Tonight was supposed to be all about Kentucky’s quest for immortality, its coronation for a 40-0 season.
Many saw Kentucky as untouchable. A team with nine McDonald’s All-Americans and whose second wave could probably have come close to making the Final Four. A team that longtime college and pro coach Larry Brown absurdly said could make the NBA playoffs in the Eastern Division.
But Saturday is why they play the games. Mighty Kentucky, even with its collection of 7-footers and pro prospects at every position and even on the bench, was taken down by the efficiency and execution of Wisconsin.
This was hardly a fluke. Wisconsin had the length, toughness and experience to overcome the still-wet-behind-the-ears Wildcats, who were relying mainly on freshmen and sophomores to make their most important plays.
Wisconsin also had the Player of the Year Frank Kaminsky and Sam Dekker, a 6-9 forward with point-guard skills. Its supporting cast was physical and calm in demeanor.
Wisconsin held the lead most of the game and was the deserving winner. The telling stat was rebounding, where the Badgers whipped the gargantuan Wildcats by 12, 34-22. Rebounding is all about effort and toughness. Just ask Dennis Rodman, who for all his weirdness enjoyed a long NBA career just by playing harder than his opponents.
Kentucky’s fall was harder than Humpty-Dumpty’s. Wildcat fans took to the streets to set fires. Stories abounded how a group of student-athletes were ruining their businesses, who had projected huge profits — hundreds of thousands — off the sale of championship merchandise. These kids aren’t mythical gods, they’re supposedly students who happen to play basketball and provide millions of dollars of revenue for the state.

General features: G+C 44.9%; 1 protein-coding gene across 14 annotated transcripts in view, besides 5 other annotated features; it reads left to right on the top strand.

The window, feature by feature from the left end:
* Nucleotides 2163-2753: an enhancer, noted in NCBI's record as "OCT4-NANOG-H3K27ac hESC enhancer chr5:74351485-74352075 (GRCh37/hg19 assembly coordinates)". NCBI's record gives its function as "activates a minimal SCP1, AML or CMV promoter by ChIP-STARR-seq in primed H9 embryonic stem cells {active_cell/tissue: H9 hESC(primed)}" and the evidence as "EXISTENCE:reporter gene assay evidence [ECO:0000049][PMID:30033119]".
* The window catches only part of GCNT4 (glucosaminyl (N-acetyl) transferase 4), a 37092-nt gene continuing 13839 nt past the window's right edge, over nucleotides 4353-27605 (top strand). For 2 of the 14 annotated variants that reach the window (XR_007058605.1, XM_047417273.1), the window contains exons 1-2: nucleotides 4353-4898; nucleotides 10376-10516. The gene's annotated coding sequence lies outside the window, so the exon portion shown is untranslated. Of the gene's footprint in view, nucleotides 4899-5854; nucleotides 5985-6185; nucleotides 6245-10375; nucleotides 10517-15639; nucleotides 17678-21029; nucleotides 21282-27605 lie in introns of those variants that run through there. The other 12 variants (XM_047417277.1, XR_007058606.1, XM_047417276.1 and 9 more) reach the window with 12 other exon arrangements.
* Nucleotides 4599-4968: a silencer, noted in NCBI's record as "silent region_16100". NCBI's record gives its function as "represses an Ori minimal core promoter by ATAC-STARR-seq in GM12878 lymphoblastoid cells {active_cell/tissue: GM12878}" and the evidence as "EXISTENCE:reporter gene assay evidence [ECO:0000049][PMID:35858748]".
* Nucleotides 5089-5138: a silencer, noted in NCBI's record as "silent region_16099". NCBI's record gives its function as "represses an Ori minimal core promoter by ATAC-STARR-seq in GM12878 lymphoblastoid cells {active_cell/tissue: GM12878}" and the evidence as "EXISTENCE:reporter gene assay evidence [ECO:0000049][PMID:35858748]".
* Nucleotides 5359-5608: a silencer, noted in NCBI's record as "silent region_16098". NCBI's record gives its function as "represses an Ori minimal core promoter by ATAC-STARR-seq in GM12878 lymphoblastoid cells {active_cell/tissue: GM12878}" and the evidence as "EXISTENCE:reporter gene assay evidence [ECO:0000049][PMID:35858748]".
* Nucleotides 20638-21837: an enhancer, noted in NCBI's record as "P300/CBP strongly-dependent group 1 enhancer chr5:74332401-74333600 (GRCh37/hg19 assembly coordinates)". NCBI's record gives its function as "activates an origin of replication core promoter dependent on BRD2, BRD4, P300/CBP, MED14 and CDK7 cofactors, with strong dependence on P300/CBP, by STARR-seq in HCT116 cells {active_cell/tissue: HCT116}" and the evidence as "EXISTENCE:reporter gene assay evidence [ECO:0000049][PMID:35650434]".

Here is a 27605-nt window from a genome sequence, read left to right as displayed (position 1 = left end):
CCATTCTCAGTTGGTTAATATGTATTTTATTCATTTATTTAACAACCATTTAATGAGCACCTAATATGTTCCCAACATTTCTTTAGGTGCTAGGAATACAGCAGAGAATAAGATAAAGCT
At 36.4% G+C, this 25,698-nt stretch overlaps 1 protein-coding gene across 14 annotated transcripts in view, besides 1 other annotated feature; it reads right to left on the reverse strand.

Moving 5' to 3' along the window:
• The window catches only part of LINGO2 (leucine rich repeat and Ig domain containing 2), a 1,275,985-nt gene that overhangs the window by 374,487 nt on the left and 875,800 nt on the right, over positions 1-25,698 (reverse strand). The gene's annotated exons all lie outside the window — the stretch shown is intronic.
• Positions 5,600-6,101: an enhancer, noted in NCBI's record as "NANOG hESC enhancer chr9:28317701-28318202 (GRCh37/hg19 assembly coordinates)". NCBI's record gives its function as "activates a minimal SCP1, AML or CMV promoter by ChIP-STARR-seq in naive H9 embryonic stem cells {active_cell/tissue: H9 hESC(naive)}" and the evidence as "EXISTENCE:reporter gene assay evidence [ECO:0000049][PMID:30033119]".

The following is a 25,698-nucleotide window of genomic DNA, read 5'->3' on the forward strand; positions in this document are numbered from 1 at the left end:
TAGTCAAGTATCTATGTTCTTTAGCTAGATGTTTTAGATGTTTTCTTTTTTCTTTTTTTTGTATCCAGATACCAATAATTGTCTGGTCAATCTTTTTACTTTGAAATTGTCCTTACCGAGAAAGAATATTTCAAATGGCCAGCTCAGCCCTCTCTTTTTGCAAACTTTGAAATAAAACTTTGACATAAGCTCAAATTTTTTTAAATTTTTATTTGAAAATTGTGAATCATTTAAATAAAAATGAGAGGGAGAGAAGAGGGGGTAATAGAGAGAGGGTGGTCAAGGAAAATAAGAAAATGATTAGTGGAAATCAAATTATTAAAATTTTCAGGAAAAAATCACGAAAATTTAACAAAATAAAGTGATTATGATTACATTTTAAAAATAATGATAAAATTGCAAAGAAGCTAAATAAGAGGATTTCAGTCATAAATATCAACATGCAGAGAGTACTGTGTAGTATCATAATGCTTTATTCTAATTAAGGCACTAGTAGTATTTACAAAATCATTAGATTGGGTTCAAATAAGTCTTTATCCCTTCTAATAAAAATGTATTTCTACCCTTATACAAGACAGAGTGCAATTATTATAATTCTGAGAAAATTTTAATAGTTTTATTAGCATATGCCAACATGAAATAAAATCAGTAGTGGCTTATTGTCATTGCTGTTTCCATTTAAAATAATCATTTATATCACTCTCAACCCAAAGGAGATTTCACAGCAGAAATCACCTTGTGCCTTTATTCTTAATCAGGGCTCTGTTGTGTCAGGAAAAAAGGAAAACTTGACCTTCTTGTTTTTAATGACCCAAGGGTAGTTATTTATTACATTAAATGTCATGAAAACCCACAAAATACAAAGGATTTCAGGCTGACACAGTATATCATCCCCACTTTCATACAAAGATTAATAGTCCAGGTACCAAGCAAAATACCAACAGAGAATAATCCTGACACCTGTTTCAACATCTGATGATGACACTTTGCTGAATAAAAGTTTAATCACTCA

I really thought Kentucky would pull it off. But when Wildcat coach John Calipari said in one of his pregame interviews that he really didn’t watch film of Wisconsin, I knew they might be in trouble. Wisconsin obviously watched a lot of film on Kentucky, as it took away everything the Wildcats like to do. Bo Ryan coached circles around Calipari, whose switching defense was exposed by Kaminsky and Dekker for mismatches against the Harrison twins and the other Kentucky guards.
I’m curious to see what’s ahead for Kentucky. Calipari’s all-for-one, one-for-all philosophy worked for 38 straight games, then came up short. I have to give him credit for taking a bunch of superstars and making them check their egos at the door. You never once heard any complaining, though now we’ll probably have a player or two say that if he had played more minutes, the team might have won.
Kentucky could have as many as eight or nine players declare for the NBA although Karl-Anthony Towns is the only player who looks like a sure-fire star. Willie Cauley-Stein is offensively challenged, while the Harrison twins’ only advantage in the college game was their size, but the NBA is full of 6-6 guards. Trey Lyles could be a star in time since he’s 6-10 and shoots it well from the outside. The others are all projects.
I’m sure Calipari will just back up the truck and load up with more McDonald’s All-Americans. Players go to Kentucky solely to puff up their NBA resumes. They know Calipari has an NBA background and they’ve seen how high his players go in the draft and the millions he can make them.
Now we’re talking about Wisconsin and Duke tonight for the national championship. How in the world do the Badgers come down off the high of spoiling history? They expended an incredible amount of physical and emotional energy to defeat the Wildcats, while Duke skated by Final Four long shot Michigan State.
Maybe beating Kentucky was Wisconsin’s national championship. While the Badgers certainly won’t say that, I have a feeling they’re going to struggle to get started against Duke. The Blue Devils are peaking. They have two efficient guards and perhaps the top pick in the upcoming draft in Jahlil Okafor. They also have Coach K on the bench, who knows a thing or two about winning championships.
I’m going with Duke tonight, 73-67.